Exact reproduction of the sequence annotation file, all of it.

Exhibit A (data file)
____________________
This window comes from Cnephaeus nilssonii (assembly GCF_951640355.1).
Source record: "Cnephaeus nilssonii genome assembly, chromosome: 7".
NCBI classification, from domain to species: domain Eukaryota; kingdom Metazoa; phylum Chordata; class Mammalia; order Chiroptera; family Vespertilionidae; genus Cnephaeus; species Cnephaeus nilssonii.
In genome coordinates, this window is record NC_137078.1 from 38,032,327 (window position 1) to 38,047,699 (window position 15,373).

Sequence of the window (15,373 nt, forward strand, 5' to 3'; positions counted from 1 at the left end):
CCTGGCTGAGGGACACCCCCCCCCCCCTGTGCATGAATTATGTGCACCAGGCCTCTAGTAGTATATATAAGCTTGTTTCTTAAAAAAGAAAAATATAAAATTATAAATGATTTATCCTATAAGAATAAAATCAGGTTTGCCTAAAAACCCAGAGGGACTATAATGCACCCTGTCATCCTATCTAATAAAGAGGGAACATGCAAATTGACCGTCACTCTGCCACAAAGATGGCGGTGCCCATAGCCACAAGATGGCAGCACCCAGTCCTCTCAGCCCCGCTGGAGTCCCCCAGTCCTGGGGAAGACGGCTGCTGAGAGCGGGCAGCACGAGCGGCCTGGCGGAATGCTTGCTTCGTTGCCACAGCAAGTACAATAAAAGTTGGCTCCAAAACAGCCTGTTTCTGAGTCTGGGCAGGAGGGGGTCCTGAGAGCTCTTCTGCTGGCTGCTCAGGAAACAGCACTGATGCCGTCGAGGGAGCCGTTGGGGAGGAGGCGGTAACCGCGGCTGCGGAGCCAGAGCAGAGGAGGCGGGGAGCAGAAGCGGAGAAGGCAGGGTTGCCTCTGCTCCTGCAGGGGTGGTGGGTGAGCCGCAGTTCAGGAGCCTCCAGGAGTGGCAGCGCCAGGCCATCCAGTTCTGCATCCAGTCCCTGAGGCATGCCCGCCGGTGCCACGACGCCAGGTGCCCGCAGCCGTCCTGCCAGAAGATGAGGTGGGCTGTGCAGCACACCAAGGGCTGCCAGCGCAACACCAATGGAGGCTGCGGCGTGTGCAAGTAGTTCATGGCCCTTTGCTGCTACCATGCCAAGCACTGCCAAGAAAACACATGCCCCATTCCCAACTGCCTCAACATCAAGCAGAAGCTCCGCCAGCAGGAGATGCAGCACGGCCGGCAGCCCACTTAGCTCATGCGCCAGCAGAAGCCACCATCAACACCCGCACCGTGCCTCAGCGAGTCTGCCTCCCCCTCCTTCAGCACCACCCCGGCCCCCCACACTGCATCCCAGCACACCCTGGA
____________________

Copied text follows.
This window comes from Cnephaeus nilssonii (assembly GCF_951640355.1).
Source record: "Cnephaeus nilssonii genome assembly, chromosome: 7".
NCBI classification, from domain to species: domain Eukaryota; kingdom Metazoa; phylum Chordata; class Mammalia; order Chiroptera; family Vespertilionidae; genus Cnephaeus; species Cnephaeus nilssonii.
In genome coordinates, this window is record NC_137078.1 from 38,032,327 (window position 1) to 38,047,699 (window position 15,373).

Sequence of the window (15,373 nt, forward strand, 5' to 3'; positions counted from 1 at the left end):
CCTGGCTGAGGGACACCCCCCCCCCCCTGTGCATGAATTATGTGCACCAGGCCTCTAGTAGTATATATAAGCTTGTTTCTTAAAAAAGAAAAATATAAAATTATAAATGATTTATCCTATAAGAATAAAATCAGGTTTGCCTAAAAACCCAGAGGGACTATAATGCACCCTGTCATCCTATCTAATAAAGAGGGAACATGCAAATTGACCGTCACTCTGCCACAAAGATGGCGGTGCCCATAGCCACAAGATGGCAGCACCCAGTCCTCTCAGCCCCGCTGGAGTCCCCCAGTCCTGGGGAAGACGGCTGCTGAGAGCGGGCAGCACGAGCGGCCTGGCGGAATGCTTGCTTCGTTGCCACAGCAAGTACAATAAAAGTTGGCTCCAAAACAGCCTGTTTCTGAGTCTGGGCAGGAGGGGGTCCTGAGAGCTCTTCTGCTGGCTGCTCAGGAAACAGCACTGATGCCGTCGAGGGAGCCGTTGGGGAGGAGGCGGTAACCGCGGCTGCGGAGCCAGAGCAGAGGAGGCGGGGAGCAGAAGCGGAGAAGGCAGGGTTGCCTCTGCTCCTGCAGGGGTGGTGGGTGAGCCGCAGTTCAGGAGCCTCCAGGAGTGGCAGCGCCAGGCCATCCAGTTCTGCATCCAGTCCCTGAGGCATGCCCGCCGGTGCCACGACGCCAGGTGCCCGCAGCCGTCCTGCCAGAAGATGAGGTGGGCTGTGCAGCACACCAAGGGCTGCCAGCGCAACACCAATGGAGGCTGCGGCGTGTGCAAGTAGTTCATGGCCCTTTGCTGCTACCATGCCAAGCACTGCCAAGAAAACACATGCCCCATTCCCAACTGCCTCAACATCAAGCAGAAGCTCCGCCAGCAGGAGATGCAGCACGGCCGGCAGCCCACTTAGCTCATGCGCCAGCAGAAGCCACCATCAACACCCGCACCGTGCCTCAGCGAGTCTGCCTCCCCCTCCTTCAGCACCACCCCGGCCCCCCACACTGCATCCCAGCACACCCTGGA